Looks like FX has finally found a friend for It's Always Sunny in Philadelphia -- the network announced yesterday that it was renewing The League for a thirteen episode second season.
While this doesn't come a surprise, I'm still not 100% sold. In my initial review of The League, I wasn't high on it for numerous reasons. There was far too much reliance on one-off jokes only intended to create buzz (vaginal hubris, anyone?) and Jon Lajoie seemed like he had no purpose other than singing YouTube-friendly potty-mouthed songs. Factor in the utter lack of meaningful football references and the show was all over the place.
FX announced Wednesday that it has ordered 13 new episodes of the fantasy-football-themed comedy, more than doubling its six-episode bounty for season 1, which wraps up Thursday night.
Fantasy football is a tricky thing. You either love it or you hate it and that largely depends on whether you're good or bad at it. For the most part, the same can be said about FX's newest comedy The League. When it's good, it is good, but when it's bad... well, you get the picture.
The show, which premieres tomorrow night, Thursday 10/29, at 10:30 p.m. after It's Always Sunny in Philadelphia, is FX's first solid attempt to produce a lasting companion piece to Sunny and, given some of its predecessors (like Starved or Testees), it'd be easy to write The League off. But, like a two-minute drill that gradually picks up steam, The League might actually go... all... the... way.
OK -- no more football metaphors.
Louis C.K. is, hands down, the funniest and most productive comedian working in America today. He has taped his third stand-up special in three years, called Hilarious, which is set to come out later this year or early next year. I've seen him perform the material for it, and it's just as funny as the first two. And he's already dropped most of that material in favor of a new hour of material intended for another special. That's a tremendous pace for any stand-up comedian. George Carlin, the guy who inspired C.K. to do this, is the only other comic I can think of to keep to a schedule like that.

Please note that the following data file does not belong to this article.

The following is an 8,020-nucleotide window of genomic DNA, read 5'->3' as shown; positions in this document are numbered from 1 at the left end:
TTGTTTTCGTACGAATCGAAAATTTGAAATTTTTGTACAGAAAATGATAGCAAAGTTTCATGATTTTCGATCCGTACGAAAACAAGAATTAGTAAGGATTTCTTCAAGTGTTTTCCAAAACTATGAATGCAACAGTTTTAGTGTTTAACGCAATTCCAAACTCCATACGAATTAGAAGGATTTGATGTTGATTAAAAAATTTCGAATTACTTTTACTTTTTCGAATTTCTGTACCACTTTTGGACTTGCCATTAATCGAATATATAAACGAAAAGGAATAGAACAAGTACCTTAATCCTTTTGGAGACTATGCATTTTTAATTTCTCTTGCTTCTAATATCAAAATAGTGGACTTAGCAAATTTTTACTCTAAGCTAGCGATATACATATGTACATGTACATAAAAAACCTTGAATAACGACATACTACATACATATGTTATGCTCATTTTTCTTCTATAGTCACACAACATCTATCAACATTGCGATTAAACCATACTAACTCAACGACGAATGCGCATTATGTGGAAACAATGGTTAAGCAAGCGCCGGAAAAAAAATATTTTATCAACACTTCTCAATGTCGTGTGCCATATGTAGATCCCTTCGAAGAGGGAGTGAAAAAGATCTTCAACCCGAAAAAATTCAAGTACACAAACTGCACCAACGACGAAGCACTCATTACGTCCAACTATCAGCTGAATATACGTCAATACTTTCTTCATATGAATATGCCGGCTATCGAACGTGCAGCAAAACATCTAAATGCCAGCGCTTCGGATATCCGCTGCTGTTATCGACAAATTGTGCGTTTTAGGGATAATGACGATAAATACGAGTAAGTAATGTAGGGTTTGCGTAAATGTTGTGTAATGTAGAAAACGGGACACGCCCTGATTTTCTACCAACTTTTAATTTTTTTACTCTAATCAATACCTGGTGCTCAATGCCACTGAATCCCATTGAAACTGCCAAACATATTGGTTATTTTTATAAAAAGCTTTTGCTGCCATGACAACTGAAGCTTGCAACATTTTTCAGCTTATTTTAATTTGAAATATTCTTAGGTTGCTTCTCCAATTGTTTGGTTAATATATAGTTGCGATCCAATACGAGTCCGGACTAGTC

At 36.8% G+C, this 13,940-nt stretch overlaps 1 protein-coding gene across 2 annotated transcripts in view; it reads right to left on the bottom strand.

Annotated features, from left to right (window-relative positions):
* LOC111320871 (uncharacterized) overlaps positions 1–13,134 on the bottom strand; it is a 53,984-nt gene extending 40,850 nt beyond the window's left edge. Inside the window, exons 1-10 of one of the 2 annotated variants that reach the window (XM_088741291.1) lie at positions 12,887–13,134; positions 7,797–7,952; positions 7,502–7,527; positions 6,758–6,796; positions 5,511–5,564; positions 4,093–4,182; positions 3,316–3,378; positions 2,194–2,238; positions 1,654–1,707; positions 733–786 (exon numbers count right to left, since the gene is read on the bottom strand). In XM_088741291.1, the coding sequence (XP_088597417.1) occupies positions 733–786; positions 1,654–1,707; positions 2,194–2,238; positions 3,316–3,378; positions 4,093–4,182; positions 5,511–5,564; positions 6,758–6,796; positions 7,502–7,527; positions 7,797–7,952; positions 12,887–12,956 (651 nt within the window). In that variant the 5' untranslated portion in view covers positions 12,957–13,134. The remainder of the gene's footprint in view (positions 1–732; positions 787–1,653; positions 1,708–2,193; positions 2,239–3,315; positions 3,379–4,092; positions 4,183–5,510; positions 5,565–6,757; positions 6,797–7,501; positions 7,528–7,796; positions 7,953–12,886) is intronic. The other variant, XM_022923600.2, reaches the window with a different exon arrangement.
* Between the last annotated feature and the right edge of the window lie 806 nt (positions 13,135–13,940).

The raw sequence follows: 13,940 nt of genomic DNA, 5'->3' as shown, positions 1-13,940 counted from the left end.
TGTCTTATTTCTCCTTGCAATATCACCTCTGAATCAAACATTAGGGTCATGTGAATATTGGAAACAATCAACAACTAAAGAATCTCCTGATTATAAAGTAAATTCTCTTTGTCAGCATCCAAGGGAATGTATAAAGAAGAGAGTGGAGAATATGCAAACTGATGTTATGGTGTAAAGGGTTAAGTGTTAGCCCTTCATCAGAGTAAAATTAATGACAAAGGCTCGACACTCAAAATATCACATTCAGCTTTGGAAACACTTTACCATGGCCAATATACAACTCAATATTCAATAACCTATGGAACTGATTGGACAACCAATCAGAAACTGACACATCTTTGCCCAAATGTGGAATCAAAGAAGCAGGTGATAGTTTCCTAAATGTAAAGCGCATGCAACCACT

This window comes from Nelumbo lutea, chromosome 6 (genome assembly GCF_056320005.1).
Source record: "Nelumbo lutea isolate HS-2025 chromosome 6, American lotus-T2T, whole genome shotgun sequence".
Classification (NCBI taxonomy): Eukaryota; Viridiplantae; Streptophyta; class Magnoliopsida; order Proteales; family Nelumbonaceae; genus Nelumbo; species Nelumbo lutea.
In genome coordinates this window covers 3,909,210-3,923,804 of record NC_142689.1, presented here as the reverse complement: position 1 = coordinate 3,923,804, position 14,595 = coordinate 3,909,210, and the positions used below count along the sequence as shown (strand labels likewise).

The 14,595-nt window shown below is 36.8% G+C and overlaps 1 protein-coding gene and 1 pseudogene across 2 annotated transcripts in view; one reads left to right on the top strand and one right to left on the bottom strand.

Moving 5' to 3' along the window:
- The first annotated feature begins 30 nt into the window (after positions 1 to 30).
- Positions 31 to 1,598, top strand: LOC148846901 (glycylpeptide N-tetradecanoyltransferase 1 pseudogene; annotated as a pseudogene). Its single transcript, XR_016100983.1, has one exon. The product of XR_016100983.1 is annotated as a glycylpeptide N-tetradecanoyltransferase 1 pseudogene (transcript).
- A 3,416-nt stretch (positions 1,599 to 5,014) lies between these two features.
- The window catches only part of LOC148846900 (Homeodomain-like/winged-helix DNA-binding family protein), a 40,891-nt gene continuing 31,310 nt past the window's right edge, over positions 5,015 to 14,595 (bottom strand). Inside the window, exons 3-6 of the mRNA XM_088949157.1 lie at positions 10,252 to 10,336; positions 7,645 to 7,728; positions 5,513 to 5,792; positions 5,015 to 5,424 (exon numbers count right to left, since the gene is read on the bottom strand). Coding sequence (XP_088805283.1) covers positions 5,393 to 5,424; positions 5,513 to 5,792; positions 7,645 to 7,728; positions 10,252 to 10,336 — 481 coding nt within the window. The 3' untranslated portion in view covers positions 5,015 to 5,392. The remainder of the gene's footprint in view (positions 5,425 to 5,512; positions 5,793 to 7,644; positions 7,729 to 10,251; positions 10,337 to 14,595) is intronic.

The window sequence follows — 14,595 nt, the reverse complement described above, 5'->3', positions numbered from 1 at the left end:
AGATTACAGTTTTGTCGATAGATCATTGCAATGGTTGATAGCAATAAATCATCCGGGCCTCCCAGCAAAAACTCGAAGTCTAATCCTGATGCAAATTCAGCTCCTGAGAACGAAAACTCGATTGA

The new show is Sit Down, Shut Up, an animated series that debuts April 19th at 8:30 PM, in between The Simpsons and Family Guy.
"It's funny, this is a show that I actually wrote in the year 2000, and it was an adaptation of a live-action show from Australia," Hurwitz said in a recent conference call. "I kind of kept it in the drawer for a long time, and finally brought it out, mostly because I needed money, which - I enjoy money, and I also use it for all sorts of different things in my life, but mostly for food and shelter."
ABC is not showing the retooled and reshot Cavemen to TV critics.
Now, this could be a strategy, a la CBS and Kid Nation, to not show the pilot of a show that has been savaged by critics and the industry, to create buzz, or it could be a matter of not showing it to critics because it's just bad, like when movie studios don't let movie critics screen a bad film before it opens on a Friday.
Tonight marks the beginning of my favorite time of the year. The temperature has gone down to a tolerable degree here in L.A, the leaves are turning brown, people are starting to decorate their houses for the holidays and, most importantly, the new fall season is beginning.
Just like a kid on Christmas Eve, I await the arrival of the new fall shows with giddy excitement. I was lucky enough to see some of them already, but there are still plenty to look forward to.
If you've seen Blue Collar TV or any of the Blue Collar movies, you know the comedians always end the night by getting on stage together and riffing.
At Bonaroo, comedians David Cross (Mr. Show, Arrested Development), Aziz Ansari (Human Giant) and Nick Kroll (Cavemen, Human Giant, Best Week Ever) did their own version of the "old pals sitting on stools and shootin' the breeze" act with their list of criteria to determine whether or not you're a "deadneck" -- which, as far as I can tell, means a racist hippie of some sort.